Increasingly powerful genetic tools are helping to sort through the complexities, but studies often raise more questions than they answer. About 95 percent of people with celiac disease have the HLA-DQ2 allele (an allele is a variant of a gene), for example, and the others have HLA-DQ8. However, many more people have those alleles and never exhibit symptoms, are never diagnosed with the disorder, or don’t get sick until adulthood. So while HLA typing, which is done through a blood test, cheek swab, or saliva sample, can be used to rule out celiac (the disease just doesn’t occur in people without one of these two HLA types), the presence of these alleles does not guarantee that a person will develop celiac.
Mass General’s Fasano has funding from the National Institutes of Health to try to sort out some of the reasons that people develop celiac, including the roles of antibiotic history and bacterial colonies in our guts (see “We are What We Eat,” on this page).
“For all these autoimmune diseases, we suspect you have to be genetically predisposed, and you have to be exposed to something in the environment — a trigger,” Fasano says. “Celiac disease is the only autoimmune disease for which we know the trigger — gluten. That makes it not only fascinating but unique. ”
In Fasano’s view of autoimmune diseases, genetic predisposition and an environmental trigger are not enough; you also need a biological connection that links the two. In celiac disease, he points to the gaps that form between the normally tightly packed cells lining a person’s small intestine. Those gaps let gluten (the trigger) through, where it stimulates an intense immune response (associated with genetic predisposition).
If you close the gaps, could you stop the disease? That’s one approach that pharmaceutical researchers are testing today, and Fasano finds reason to hope that the treatment might help in autoimmune disease beyond celiac (see “In the Pipeline,” page 63).
Beyond the trigger, the broader environment clearly matters as well, Fasano says. “You are born with the potential to develop this disease. If you do or do not may depend on your lifestyle or the environment around you.”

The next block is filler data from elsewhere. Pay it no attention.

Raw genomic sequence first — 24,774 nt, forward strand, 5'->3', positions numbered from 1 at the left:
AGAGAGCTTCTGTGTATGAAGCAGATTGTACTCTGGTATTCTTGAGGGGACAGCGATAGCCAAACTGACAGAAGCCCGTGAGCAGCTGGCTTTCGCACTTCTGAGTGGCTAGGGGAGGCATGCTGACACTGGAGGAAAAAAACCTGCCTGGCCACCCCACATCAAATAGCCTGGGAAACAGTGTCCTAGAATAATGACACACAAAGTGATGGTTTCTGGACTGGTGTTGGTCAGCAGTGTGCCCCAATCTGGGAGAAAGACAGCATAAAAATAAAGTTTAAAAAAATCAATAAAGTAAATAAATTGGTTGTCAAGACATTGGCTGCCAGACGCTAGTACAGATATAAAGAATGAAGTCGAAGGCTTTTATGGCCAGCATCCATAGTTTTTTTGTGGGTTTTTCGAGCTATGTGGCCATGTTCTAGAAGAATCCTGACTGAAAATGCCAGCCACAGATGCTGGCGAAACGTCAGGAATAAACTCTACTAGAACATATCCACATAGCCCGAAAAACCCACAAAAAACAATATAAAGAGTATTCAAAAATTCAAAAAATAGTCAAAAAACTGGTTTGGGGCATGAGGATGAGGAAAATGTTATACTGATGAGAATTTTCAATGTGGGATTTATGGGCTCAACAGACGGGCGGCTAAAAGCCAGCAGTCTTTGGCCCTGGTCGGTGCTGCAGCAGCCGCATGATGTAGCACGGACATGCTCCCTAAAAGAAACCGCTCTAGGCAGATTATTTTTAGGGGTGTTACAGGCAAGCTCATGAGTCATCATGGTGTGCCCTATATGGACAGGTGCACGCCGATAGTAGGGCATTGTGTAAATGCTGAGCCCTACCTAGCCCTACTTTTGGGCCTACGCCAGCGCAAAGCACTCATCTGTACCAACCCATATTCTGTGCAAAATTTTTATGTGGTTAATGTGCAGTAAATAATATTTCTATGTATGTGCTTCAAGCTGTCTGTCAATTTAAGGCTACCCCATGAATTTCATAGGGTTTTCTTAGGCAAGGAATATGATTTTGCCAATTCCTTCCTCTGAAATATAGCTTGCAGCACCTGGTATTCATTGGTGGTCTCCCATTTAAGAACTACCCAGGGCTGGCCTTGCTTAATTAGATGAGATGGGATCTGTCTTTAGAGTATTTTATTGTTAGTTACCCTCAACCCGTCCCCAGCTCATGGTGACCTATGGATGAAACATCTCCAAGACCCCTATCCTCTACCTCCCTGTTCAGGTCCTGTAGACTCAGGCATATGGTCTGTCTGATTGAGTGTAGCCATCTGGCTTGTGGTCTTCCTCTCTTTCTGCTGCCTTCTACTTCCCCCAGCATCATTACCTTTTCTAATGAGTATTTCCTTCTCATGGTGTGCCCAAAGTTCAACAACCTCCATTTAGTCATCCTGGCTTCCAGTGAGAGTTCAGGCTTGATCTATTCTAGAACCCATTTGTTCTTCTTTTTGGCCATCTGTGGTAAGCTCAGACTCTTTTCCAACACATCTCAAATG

Celiac and other autoimmune diseases are rising in prevalence, and although some of that increase is due to better diagnosis of the diseases, some is likely also tied to our changing environment, which includes what we eat, Fasano says.
“In celiac, we see this increase mostly in developed countries,” Fasano says. Genetics probably cannot explain that.
Hakonarson agrees. “The most alarming disease where we are seeing the biggest changes is IBD [inflammatory bowel disease], which includes Crohn’s disease and ulcerative colitis. Those are growing very rapidly in very early onset, in children less than 5 years of age. There is clearly an environmental component that brings it on. Maybe the microbiome, altered in our gut by the food we eat.”
So, to understand better the connections among celiac and other autoimmune diseases, it’s necessary to dip into the field of immunology. Raychaudhuri breaks it down for a non-expert by starting with human leukocyte antigens (HLAs), which are “tremendously diverse” components of our immune systems.
These proteins are designed to help cells sense and alert other cells (like so-called killer T cells) to the presence of enemies, “foreign” proteins that might cause disease. It makes sense for a population of people to have very diverse HLAs, he says. They help us fight off diverse and constantly evolving pathogens, such as disease-causing bacteria and parasites, and they can help a population survive an epidemic.
“Imagine a superbug comes through and could wipe us all out,” Raychaudhuri says. “With HLA diversity, you have survivors.”
And you can also have victims. Since the 1970s, researchers have recognized that people with certain types of HLA alleles carry a higher risk of autoimmune diseases.
In recent years, researchers have found specific alleles associated tightly with specific autoimmune diseases. In the case of celiac, for example, remember those HLA-DQ2 and DQ8 alleles.
With today’s sophisticated tools for genetic research, Raychaudhuri and other scientists can go much deeper than HLA alleles. Some conduct “genome-wide association studies,” for example, searching HLA alleles and much more of the genome to find genetic linkages that might help explain who is vulnerable to celiac and why they are also at higher risk of other immune dysfunction. That would potentially be helpful in broadening treatment options. Could drugs used against rheumatoid arthritis help with celiac, too? Or could a gluten-free diet help ease the effects of other autoimmune diseases?
The research is uncovering many connections:
1. Alleles that explain about half of celiac disease heritability
2. Single nucleotide polymorphisms or SNPs (variability in the genome) that help explain the shared incidence of celiac disease and rheumatoid arthritis
3. Strong genetic overlap between the pediatric autoimmune diseases Crohn’s and ulcerative colitis; and similarly strong overlap between common variable immunodeficiency disorder and juvenile idiopathic arthritis